AEC Preparation and Moulding
AEC was collected by random sampling at different points at depths of 1.55 m from Akpugu-Ezedike in Uzo-Uwani local government area of Enugu state, Nigeria. The samples were mixed properly to obtain a homogenous sample. The cone and quartered method was used to obtain a representative sample as described previously by Abubakar et al.16 Thereafter, it was dispersed in excess water in a plastic container and stirred properly. The dispersed sample was then filtered through a 0.425 mm mesh sieve in order to remove plant materials and unwanted particles. The obtained filtrate was kept to settle and then excess water was decanted. The residue (AEC) was sundried, followed by oven drying at 100 0C for 3 hr, pulverized and passed through a mesh sieve of size 0.18 mm to obtain the clay without DRP additive (100AEC). Dioscorea rotundata was obtained from Orie market, Emene, Enugu, Nigeria and washed properly with tap water. The peels were removed with the help of a kitchen knife and washed further. The DRP were sundried for 23 days, then oven dried at 600C for 4 hrs, pulverized and passed through mesh sieve of size 0.18 mm to obtained particles as those of AEC.
The influence of DRP on the insulating properties of AEC was performed by mixing both materials in the following percentage proportions by weight respectively; 10 to 90% (90AEC-10DRP), 20 to 80% (80AEC-20DRP) and 30 to 70% (70AEC-30DRP). 2.0 kg of each sample was mixed with about 0.5 L of water to make it plastic enough for the molding. The samples were molded to obtain cylindrical and rectangular test pieces and the physical properties at various firing temperatures determined as described in a previous study.4,13
Determination of Physical Properties
The making moisture of AEC was obtained by weighing the cylindrical test pieces immediately after molding and recorded as the wet weight (Wo) . The test pieces were then air-dried for 24 hr and then oven dried at 1050C until constant weight and then weighed as dried weight (Wi). The making moisture of AEC was then calculated:
Making Moisture (%) = 100[Wo-Wi]/Wo (1)
The modulus of plasticity of AEC was determined by taken the original height (Ho) in cm of the cylindrical test pieces by the use of a venier caliper taking the average of the three sides. A manual plastometer machine was then used to deform the test pieces. The deformation height obtained by taking the average of the three sides was recorded as Hi in cm. The modulus of plasticity was calculated from:
Modulus of Plasticity = Ho/Hi (2)
The Modulus of Rupture (MOR) of the samples was determined as described previously17; five long rectangular test pieces were utilized and air dried for 7 days after which they were oven dried at 1050C until a constant weight was obtained. Four of the pieces were fired to their respective temperatures of 900, 1000, 1100 and 12000C in a laboratory kiln (Fulham Pottery). The electrical transversal strength machine was used to determine the breaking load, p (Kg). A vernier caliper was used to determine the distance between support L (cm) of the transversal machine. The height, h (cm) and the width, b (cm) of the broken pieces were determined and the average value obtained from the two broken parts was recorded. The modulus of rupture was then calculated:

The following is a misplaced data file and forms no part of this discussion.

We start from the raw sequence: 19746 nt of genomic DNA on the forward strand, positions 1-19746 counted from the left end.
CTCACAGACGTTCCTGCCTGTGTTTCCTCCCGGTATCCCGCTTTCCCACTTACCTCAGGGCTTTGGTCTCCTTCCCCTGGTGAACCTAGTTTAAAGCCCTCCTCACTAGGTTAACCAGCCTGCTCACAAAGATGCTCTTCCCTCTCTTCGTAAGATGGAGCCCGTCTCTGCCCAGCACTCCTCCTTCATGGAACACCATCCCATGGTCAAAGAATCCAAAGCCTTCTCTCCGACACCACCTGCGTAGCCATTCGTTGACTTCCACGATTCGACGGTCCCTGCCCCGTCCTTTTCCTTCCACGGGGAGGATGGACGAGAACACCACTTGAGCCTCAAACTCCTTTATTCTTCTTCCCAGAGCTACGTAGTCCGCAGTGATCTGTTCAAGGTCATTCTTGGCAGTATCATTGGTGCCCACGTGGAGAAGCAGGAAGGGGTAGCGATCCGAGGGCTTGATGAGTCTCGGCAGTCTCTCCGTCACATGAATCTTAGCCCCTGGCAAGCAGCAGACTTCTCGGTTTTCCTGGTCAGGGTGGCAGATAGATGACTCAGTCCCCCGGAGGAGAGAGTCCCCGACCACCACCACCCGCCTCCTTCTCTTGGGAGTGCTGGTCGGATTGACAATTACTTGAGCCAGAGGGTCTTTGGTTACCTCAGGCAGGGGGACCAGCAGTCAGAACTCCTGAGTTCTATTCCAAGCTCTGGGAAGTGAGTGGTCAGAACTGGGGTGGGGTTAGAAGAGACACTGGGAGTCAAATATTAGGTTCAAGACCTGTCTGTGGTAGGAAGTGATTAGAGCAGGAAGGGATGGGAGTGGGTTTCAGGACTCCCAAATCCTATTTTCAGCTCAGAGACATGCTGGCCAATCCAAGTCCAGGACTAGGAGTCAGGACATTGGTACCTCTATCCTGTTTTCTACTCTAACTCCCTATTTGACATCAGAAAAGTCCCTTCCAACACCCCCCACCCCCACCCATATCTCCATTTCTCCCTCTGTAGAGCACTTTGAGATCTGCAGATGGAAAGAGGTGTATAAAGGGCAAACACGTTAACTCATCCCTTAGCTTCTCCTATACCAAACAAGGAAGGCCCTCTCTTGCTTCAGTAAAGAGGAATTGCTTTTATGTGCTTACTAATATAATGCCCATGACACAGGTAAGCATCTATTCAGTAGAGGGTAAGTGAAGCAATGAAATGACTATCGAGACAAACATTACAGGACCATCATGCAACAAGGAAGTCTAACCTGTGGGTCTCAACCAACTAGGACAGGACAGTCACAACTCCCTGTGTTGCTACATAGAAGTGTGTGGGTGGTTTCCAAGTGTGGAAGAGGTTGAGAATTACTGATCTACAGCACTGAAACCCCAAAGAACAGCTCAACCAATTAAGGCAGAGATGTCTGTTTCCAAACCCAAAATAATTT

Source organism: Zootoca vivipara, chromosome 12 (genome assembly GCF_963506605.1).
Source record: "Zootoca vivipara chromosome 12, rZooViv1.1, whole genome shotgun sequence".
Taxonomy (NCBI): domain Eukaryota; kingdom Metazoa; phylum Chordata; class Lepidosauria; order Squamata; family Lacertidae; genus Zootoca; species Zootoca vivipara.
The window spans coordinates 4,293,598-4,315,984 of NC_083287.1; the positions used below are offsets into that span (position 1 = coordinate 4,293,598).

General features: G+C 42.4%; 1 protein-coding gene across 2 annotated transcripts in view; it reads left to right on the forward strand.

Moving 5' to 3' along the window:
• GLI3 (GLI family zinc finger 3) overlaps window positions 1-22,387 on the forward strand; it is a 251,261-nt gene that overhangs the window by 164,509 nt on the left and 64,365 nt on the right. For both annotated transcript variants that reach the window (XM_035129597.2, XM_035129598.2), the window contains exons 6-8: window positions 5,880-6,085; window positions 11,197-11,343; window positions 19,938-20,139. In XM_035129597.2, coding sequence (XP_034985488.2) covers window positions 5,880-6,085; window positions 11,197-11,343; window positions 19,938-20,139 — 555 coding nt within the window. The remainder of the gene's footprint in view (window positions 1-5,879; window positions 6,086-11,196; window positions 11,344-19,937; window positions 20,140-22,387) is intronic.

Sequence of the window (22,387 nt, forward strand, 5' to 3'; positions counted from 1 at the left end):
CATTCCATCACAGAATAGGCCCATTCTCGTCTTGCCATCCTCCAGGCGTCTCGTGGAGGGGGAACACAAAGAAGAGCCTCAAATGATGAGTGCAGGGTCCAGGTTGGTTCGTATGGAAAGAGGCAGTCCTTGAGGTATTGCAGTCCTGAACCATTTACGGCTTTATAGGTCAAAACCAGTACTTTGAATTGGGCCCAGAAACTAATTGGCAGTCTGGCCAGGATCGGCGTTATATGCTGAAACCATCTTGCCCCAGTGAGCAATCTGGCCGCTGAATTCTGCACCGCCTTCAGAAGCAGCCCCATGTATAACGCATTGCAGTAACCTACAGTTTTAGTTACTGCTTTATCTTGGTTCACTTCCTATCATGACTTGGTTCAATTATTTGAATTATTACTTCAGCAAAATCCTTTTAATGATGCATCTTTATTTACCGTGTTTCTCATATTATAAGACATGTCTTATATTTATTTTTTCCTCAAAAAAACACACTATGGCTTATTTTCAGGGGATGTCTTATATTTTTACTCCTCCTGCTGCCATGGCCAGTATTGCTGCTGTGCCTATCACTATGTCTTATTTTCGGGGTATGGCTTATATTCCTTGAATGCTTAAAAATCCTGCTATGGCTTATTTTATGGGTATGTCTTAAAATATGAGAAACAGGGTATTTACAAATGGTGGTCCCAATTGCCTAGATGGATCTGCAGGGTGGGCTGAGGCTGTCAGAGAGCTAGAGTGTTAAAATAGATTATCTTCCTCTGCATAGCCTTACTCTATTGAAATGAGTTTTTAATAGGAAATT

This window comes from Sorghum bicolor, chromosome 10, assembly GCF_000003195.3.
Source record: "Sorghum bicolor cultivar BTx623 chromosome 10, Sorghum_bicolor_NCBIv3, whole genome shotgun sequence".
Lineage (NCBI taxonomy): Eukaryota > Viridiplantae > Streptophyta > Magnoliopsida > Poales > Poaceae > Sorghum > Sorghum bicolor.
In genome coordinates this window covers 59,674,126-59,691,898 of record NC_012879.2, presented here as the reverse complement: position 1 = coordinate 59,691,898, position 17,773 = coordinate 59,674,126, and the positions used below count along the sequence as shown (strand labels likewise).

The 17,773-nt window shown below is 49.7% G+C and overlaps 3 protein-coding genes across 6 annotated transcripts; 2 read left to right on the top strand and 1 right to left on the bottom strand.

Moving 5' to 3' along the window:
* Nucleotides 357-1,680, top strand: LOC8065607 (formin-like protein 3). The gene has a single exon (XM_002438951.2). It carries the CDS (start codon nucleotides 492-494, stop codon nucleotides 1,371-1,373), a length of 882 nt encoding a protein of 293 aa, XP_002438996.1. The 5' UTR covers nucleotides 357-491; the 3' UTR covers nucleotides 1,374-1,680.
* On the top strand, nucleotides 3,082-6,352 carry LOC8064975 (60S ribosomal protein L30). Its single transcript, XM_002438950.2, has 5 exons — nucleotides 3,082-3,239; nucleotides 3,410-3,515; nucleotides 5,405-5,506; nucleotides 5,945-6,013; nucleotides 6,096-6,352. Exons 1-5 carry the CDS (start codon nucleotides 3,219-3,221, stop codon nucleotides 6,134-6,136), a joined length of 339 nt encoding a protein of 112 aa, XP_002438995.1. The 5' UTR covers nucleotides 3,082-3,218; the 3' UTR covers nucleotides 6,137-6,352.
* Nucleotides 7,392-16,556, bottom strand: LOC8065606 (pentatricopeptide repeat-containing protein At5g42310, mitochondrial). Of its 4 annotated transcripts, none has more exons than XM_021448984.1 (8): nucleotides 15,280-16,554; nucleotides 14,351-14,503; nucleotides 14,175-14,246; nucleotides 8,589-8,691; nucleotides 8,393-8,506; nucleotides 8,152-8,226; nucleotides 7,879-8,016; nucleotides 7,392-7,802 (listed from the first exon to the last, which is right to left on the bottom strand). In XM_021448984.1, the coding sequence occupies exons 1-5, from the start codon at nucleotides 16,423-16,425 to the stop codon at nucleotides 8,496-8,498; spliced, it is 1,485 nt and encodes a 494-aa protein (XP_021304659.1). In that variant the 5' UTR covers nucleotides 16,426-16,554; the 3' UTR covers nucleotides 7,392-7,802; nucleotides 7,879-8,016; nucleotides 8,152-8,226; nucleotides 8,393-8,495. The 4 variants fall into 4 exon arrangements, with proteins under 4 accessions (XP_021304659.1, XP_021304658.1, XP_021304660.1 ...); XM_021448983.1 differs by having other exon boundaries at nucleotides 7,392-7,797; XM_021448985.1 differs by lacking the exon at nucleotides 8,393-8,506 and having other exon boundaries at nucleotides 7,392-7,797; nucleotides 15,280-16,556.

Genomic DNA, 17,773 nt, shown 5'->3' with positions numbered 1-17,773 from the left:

Modulus of Rupture (KgF/cm2) = 3pL/2bh2 (3)
The linear and total shrinkage were also determined. A venier caliper was used to pierce a 5.0 cm mark on the long rectangular test pieces immediately after molding and recorded as original length Lo (cm). The test pieces were then air dried for 7days and then dried in an oven at 1050C until a constant weight was obtained. The shrinkage from the 5cm mark was then determined and recorded as the dried length, Ld (cm). Four of the dried samples were then fired to temperatures of 900, 1000, 1100 and 12000C each temperature for a particular test piece. The shrinkage of the 5cm mark was then determined as the fired length, Lf (cm) and the linear and total shrinkage were then calculated:1
Linear Shrinkage (%) = 100[Ld – Lf]/ Ld (4)
Total Shrinkage (%) = 100[Lo – Lf]/ Lo (5)
The water of absorption (WA) was determined as described.12 The fired rectangular test pieces were weighed as dried weight M1 (g). The test pieces were then soaked in water for one hour, then removed, cleaned and weighed immediately and recorded as soaked weight, M2 (g) and the WA was calculated:
WA (%) = 100 [M2 – M1]/ M1 (6)
The suspended weight of the test pieces were then determined by the use of a lever balance and recorded as M3 (g). The apparent porosity and bulk density were calculated:
Apparent Porosity (%) = 100 [M2– M1]/ [M2 – M3] (7)
Bulk Density (g/cm3) = M1/[M2 – M3] (8)
The Loss on Ignition (LOI) of AEC was determined by the method described previously.4 The weight of an empty porcelain crucible was determined as W1 (g), 2.0 g of the dried pulverized AEC was added and the weight determined, W2 (g). The sample was then ignited in the laboratory kiln at 12000C and cooled in a dessicator and the weight of the crucible + sample after ignition was determined, W3 (g). The LOI of AEC was then calculated: